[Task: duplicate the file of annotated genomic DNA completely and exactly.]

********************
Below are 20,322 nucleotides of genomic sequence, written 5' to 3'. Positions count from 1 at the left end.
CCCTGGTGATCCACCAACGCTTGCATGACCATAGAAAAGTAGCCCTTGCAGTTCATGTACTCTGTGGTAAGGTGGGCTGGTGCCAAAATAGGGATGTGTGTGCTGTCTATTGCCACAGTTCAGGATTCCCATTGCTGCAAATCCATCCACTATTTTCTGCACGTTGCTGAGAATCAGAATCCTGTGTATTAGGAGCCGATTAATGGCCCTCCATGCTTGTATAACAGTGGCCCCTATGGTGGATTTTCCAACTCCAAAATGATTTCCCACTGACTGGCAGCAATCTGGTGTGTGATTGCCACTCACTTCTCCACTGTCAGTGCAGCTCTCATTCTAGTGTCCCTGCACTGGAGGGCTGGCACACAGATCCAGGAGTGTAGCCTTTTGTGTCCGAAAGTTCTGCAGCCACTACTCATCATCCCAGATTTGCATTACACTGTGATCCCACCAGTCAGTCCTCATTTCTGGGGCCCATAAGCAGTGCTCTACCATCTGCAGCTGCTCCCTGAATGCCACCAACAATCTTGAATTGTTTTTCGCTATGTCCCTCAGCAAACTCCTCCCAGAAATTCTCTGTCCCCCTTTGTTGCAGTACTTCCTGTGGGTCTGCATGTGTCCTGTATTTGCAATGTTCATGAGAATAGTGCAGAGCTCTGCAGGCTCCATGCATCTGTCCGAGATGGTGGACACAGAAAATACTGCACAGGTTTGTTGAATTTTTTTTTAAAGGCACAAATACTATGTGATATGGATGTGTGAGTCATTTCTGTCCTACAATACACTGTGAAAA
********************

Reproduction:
Below are 20,322 nucleotides of genomic sequence, written 5' to 3'. Positions count from 1 at the left end.
CCCTGGTGATCCACCAACGCTTGCATGACCATAGAAAAGTAGCCCTTGCAGTTCATGTACTCTGTGGTAAGGTGGGCTGGTGCCAAAATAGGGATGTGTGTGCTGTCTATTGCCACAGTTCAGGATTCCCATTGCTGCAAATCCATCCACTATTTTCTGCACGTTGCTGAGAATCAGAATCCTGTGTATTAGGAGCCGATTAATGGCCCTCCATGCTTGTATAACAGTGGCCCCTATGGTGGATTTTCCAACTCCAAAATGATTTCCCACTGACTGGCAGCAATCTGGTGTGTGATTGCCACTCACTTCTCCACTGTCAGTGCAGCTCTCATTCTAGTGTCCCTGCACTGGAGGGCTGGCACACAGATCCAGGAGTGTAGCCTTTTGTGTCCGAAAGTTCTGCAGCCACTACTCATCATCCCAGATTTGCATTACACTGTGATCCCACCAGTCAGTCCTCATTTCTGGGGCCCATAAGCAGTGCTCTACCATCTGCAGCTGCTCCCTGAATGCCACCAACAATCTTGAATTGTTTTTCGCTATGTCCCTCAGCAAACTCCTCCCAGAAATTCTCTGTCCCCCTTTGTTGCAGTACTTCCTGTGGGTCTGCATGTGTCCTGTATTTGCAATGTTCATGAGAATAGTGCAGAGCTCTGCAGGCTCCATGCATCTGTCCGAGATGGTGGACACAGAAAATACTGCACAGGTTTGTTGAATTTTTTTTTAAAGGCACAAATACTATGTGATATGGATGTGTGAGTCATTTCTGTCCTACAATACACTGTGAAAA